For two years David Veale was puzzled by the bizarre behavior of his 90 dairy cattle. The Okotoks, Alta., farmer’s cows were skittish, unpredictable and they often refused to drink from indoor troughs. Most disturbingly, they were producing far less milk than they should have been. Then, while milking a cow, Veale was literally shocked into discovery when he placed a recently cut hand against a metal stanchion. He discovered that his farm was a hotbed of “stray voltage.” Experts estimate that the Alberta farmer shares his problem with at least 20,000 other farmers in Canada and as many as 100,000 in the United States. And as the cause of decreased milk yields and possible disease among animals, stray farmyard volts are at the centre of a growing controversy between farmers and the electrical utilities they blame for upsetting their otherwise contented cows.
The technical name for the phenomenon is “neutral-to-earth” voltage, and it occurs as a matter of course in electrical systems that allow currents to escape through wires or grounding rods. As
well, old or faulty connections and the heavy electrical demands of farm automation can increase the amount of current that strays into the ground and charges nearby conductive surfaces, especially the metal housings of electrical appliances. People can detect only 30 volts or more unless they place an open
A few stray volts, undetectable by humans, can turn a barn into a maze of electricity for cows
wound on a charged surface, but some scientists estimate that dairy cows may be as much as 50 times more sensitive.
For unknown reasons, Ontario’s 13,000 dairy farmers seem most affected by stray voltage, and many of them are pressuring Ontario Hydro to modify its system to eliminate the problem. For their part, Hydro officials refuse to ac-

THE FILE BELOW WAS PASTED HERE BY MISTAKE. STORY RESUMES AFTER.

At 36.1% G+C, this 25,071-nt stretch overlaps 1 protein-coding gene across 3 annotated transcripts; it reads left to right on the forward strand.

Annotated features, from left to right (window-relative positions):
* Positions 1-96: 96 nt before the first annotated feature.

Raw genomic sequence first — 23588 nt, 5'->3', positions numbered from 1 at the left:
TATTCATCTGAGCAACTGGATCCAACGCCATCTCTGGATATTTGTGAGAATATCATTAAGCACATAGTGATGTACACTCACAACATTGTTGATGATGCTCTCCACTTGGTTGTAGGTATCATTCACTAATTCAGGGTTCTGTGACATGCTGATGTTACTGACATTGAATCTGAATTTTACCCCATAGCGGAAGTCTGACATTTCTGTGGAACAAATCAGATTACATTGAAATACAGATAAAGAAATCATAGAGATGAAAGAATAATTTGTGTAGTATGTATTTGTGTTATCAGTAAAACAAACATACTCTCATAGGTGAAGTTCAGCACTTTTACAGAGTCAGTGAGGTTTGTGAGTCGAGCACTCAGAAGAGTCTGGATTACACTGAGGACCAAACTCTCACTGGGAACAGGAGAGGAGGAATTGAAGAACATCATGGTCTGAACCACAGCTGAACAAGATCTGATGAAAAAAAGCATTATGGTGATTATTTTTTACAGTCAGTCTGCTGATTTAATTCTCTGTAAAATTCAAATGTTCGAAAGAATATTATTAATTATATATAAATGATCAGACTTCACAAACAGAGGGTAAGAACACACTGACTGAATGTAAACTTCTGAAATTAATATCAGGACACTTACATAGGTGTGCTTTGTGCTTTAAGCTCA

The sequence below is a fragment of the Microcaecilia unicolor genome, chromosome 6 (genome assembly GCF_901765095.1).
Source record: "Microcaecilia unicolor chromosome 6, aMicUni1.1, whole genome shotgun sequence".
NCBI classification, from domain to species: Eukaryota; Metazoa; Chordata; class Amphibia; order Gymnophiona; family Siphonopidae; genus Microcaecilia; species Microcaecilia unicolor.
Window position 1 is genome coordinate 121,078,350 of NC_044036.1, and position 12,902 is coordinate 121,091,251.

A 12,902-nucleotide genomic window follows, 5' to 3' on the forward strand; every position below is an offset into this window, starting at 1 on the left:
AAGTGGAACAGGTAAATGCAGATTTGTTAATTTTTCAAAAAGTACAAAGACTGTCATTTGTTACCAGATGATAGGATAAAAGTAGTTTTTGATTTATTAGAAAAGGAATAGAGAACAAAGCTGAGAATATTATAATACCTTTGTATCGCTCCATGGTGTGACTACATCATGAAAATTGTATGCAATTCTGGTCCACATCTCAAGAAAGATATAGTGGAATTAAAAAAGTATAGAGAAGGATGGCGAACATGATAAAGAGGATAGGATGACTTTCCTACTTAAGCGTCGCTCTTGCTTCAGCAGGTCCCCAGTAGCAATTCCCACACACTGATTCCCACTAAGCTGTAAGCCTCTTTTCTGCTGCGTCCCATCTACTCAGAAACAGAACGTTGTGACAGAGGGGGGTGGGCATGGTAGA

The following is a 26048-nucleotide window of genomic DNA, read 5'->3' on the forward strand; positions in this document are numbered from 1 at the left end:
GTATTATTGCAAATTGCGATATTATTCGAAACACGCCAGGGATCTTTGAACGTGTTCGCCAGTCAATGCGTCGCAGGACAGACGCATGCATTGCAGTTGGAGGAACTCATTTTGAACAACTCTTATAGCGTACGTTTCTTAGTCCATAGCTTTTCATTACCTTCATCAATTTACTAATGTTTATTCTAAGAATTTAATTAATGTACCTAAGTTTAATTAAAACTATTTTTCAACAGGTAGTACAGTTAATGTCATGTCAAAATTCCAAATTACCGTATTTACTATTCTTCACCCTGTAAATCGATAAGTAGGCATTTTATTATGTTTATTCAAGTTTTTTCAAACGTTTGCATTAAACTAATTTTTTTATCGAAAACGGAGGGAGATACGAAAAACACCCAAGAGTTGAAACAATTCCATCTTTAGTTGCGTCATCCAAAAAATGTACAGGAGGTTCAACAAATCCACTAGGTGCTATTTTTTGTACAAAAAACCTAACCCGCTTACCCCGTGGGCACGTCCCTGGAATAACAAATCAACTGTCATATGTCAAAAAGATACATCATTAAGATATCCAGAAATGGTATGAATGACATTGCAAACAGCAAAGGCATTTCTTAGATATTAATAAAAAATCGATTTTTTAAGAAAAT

cept total responsibility for the problem and they claim that expensive changes to the system would benefit only a small number of customers. But they acknowledge that “three or four” Ontario farmers faced with losses from declining milk production and sick animals have launched lawsuits against the utility. Farmers in Indiana and Minnesota have recently won similar suits, setting a potentially important precedent, and another in Wisconsin is claiming $9 million in damages from his local utility. Said Murray Clarke, chairman of the Ontario Federation of Agriculture’s Hydro committee: “If Hydro loses one case, it will be flooded with lawsuits.”
In their defence, Hydro officials point out that the province’s system is designed to allow as much as 10 stray volts and that farmers who require better performance should pay for it themselves. To that end, the utility has helped to develop a “tingle voltage filter” which costs about $300 and is supposed to eliminate stray voltage when wired into farm electrical systems. But David Veale noted that a filter which he bought did not provide any relief to his agitated herd. Instead, last spring he embedded an expensive steel mesh in the floor of his barn to neutralize the stray volts. Said Veale: “In effect, the cows are now like birds sitting on a wire.” -PAUL BERTON
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